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Holiday travel projected to plunge by at least 29% this year
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Holiday travel projected to plunge by at least 29% this year

Holiday travel is expected to fall by at least 29% this year as the Centers for Disease Control and Prevention and other medical experts caution people to stay home and avoid large gatherings amid a national surge in coronavirus pandemic.

After determining Thanksgiving travel fell by as much as 20% this year, AAA Travel projects at least 34 million fewer people will travel this Christmas season as compared to last year. While as many as 84.5 million Americans may still hit the road between Dec. 23 and Jan. 3, the American Automobile Association "expects the vast majority of Americans to stay home this holiday season." 

“While Thanksgiving is traditionally spent gathering with friends and family, the year-end holidays are when Americans often venture out for longer, more elaborate vacations. That will not be the case this year,” said Paula Twidale, senior vice president of AAA Travel. “Public health concerns, official guidance not to travel, and an overall decline in consumer sentiment have encouraged the vast majority of Americans to stay home for the holidays.”

The CDC is encouraging people to avoid travel and to take a COVID-19 test one to three days before traveling and three to five days afterward, while also minimizing nonessential activities seven days after traveling anywhere. It advises travelers to bring face masks, disinfecting wipes, hand sanitizer, a thermometer and extra water and food to minimize stops if they do decide to drive somewhere.

AAA Travel projects the majority of travelers this Christmas season will travel by car, with road trips accounting for 96% of holiday travel. As many as 81 million Americans will travel somewhere by car this week, about 25% less than last year. Air travel is projected to plummet 60% to about 2.9 million.

"Americans are looking to the public health landscape, including COVID-19 case numbers, to make their travel decisions,” said Jeanette Casselano McGee, AAA spokesperson.

While overall traffic volumes are expected to be down, travel times still could be 20% more than during normal pandemic congestion level, especially in major metro areas and highways like the Borman Expressway, the Indiana Toll Road and Interstate 65.

“Despite warnings, Thanksgiving traffic surged more than 30% above the daily pandemic average in some states,” said Bob Pishue, a transportation analyst at INRIX. “We expect a similar increase around the upcoming winter holidays unless stricter travel restrictions are put in place and followed.”

A GasBuddy survey found nearly 34% of Americans still expect to hit the road this holiday season, even though 60% said COVID-19 affected their holiday travel plans. An estimated 10% said they planned to drive instead of taking a plain or train.

“It’s been a nightmarish year for many due to the spread of COVID-19 and economic challenges that came with it, but many Americans have deeply rooted traditions for the holiday and are unwilling to let them slip away like the rest of the year. Ironically, due to the challenges 2020 has presented, gas prices have fallen and we project the national average to be $2.19 per gallon on Christmas Day, the second lowest in the last decade,” said Patrick De Haan, head of petroleum analysis at GasBuddy.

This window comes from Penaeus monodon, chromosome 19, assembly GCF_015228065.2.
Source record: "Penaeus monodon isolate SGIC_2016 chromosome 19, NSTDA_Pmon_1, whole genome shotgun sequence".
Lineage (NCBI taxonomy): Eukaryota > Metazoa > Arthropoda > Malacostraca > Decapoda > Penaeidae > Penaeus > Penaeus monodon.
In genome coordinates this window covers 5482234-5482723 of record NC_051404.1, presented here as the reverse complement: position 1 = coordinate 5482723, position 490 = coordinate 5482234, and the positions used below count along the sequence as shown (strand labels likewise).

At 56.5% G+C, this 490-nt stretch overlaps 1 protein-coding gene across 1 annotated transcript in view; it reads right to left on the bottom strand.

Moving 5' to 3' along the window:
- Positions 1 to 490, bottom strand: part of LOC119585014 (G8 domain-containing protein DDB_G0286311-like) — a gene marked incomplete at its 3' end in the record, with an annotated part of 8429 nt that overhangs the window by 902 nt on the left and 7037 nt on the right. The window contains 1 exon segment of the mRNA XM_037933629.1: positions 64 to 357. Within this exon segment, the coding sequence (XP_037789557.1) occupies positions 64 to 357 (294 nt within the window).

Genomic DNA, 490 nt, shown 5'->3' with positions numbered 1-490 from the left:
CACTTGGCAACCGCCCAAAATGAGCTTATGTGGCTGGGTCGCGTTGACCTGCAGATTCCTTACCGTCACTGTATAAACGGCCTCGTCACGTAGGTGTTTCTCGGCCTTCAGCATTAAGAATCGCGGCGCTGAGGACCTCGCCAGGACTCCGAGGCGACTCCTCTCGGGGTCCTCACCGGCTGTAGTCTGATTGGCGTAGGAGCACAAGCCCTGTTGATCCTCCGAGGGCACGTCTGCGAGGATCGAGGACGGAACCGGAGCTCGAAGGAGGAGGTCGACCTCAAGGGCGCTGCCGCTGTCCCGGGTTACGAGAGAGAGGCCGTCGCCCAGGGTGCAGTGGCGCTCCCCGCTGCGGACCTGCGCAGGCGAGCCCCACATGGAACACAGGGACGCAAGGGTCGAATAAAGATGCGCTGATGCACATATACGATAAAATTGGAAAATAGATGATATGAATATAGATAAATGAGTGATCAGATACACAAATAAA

About 31% of Midwesteners planned to take holiday road trips, 34% of whom planned to cross state lines.

“We’re expecting to see heightened driving activity across some of the most hard-hit areas of the coronavirus,” De Haan said. “It’s more important than ever for travelers to remain safe and vigilant on the roads, particularly at rest stops and gas stations, but also amidst state quarantine requirements since many that are hitting the road may be crossing into other states.”

An estimated 78% of those GasBuddy surveyed said the vaccine rollout did not change their plans for the holidays, but 13% said they now feel more optimistic about traveling.

“With most of the country’s views unchanged about driving or celebrating the holidays, fuel demand is expected to rise in the short-term due to holiday travel before tapering off to likely multi-month lows once the New Year arrives. Our 2021 Fuel Outlook being released in early January will discuss how the vaccine will impact gas prices and fuel demand throughout the new year,” said De Haan.

Even with fewer travelers hitting the roads, gas prices still spiked this week in anticipation of the holiday season. Gas prices rose six cents nationally to $2.22 a gallon, jumping by 12 cents a to $2.18 a gallon in Indiana, according to AAA. The price at the pump stood at an average of $2.36 a gallon in the Chicago metropolitan area that includes Northwest Indiana.

AAA said the increase to the highest national average since mid-September has more to do with rising crude oil prices and tightening supply.

“The recent gas price pump jumps are a bit surprising given December demand numbers are the lowest posted for the month since 1999,” AAA spokesperson Molly Hart said. “The increases are likely to be short-lived, especially as holiday road travel is expected to see at least a 25% decline.”

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Joseph S. Pete is a Lisagor Award-winning business reporter who covers steel, industry, unions, the ports, retail, banking and more. The Indiana University grad has been with The Times since 2013 and blogs about craft beer, culture and the military.

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